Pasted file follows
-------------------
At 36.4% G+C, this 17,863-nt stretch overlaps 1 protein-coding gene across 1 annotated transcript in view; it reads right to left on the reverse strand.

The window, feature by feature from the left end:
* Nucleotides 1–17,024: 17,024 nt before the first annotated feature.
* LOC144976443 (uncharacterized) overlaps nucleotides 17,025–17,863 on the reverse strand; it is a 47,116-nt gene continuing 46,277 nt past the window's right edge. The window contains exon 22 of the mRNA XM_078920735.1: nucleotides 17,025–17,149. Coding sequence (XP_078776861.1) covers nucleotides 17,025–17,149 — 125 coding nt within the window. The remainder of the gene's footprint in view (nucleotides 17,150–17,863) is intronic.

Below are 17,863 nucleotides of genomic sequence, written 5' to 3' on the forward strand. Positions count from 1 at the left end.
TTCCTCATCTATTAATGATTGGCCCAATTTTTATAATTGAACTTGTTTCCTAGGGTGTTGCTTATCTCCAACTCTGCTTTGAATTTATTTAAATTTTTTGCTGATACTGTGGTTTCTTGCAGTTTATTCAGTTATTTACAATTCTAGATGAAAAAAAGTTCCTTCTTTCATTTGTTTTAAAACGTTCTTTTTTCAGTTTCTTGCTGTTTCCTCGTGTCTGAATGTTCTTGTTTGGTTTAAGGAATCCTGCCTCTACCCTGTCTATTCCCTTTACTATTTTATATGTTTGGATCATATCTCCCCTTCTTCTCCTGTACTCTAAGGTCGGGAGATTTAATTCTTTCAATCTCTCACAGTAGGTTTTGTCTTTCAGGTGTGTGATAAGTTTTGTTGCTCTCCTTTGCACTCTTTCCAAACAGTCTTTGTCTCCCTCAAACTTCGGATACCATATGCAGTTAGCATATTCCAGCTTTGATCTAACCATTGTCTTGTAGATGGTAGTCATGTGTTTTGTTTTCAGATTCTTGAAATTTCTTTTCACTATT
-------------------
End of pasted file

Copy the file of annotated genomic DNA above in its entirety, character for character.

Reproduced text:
At 36.4% G+C, this 17,863-nt stretch overlaps 1 protein-coding gene across 1 annotated transcript in view; it reads right to left on the reverse strand.

The window, feature by feature from the left end:
* Nucleotides 1–17,024: 17,024 nt before the first annotated feature.
* LOC144976443 (uncharacterized) overlaps nucleotides 17,025–17,863 on the reverse strand; it is a 47,116-nt gene continuing 46,277 nt past the window's right edge. The window contains exon 22 of the mRNA XM_078920735.1: nucleotides 17,025–17,149. Coding sequence (XP_078776861.1) covers nucleotides 17,025–17,149 — 125 coding nt within the window. The remainder of the gene's footprint in view (nucleotides 17,150–17,863) is intronic.

Below are 17,863 nucleotides of genomic sequence, written 5' to 3' on the forward strand. Positions count from 1 at the left end.
TTCCTCATCTATTAATGATTGGCCCAATTTTTATAATTGAACTTGTTTCCTAGGGTGTTGCTTATCTCCAACTCTGCTTTGAATTTATTTAAATTTTTTGCTGATACTGTGGTTTCTTGCAGTTTATTCAGTTATTTACAATTCTAGATGAAAAAAAGTTCCTTCTTTCATTTGTTTTAAAACGTTCTTTTTTCAGTTTCTTGCTGTTTCCTCGTGTCTGAATGTTCTTGTTTGGTTTAAGGAATCCTGCCTCTACCCTGTCTATTCCCTTTACTATTTTATATGTTTGGATCATATCTCCCCTTCTTCTCCTGTACTCTAAGGTCGGGAGATTTAATTCTTTCAATCTCTCACAGTAGGTTTTGTCTTTCAGGTGTGTGATAAGTTTTGTTGCTCTCCTTTGCACTCTTTCCAAACAGTCTTTGTCTCCCTCAAACTTCGGATACCATATGCAGTTAGCATATTCCAGCTTTGATCTAACCATTGTCTTGTAGATGGTAGTCATGTGTTTTGTTTTCAGATTCTTGAAATTTCTTTTCACTATT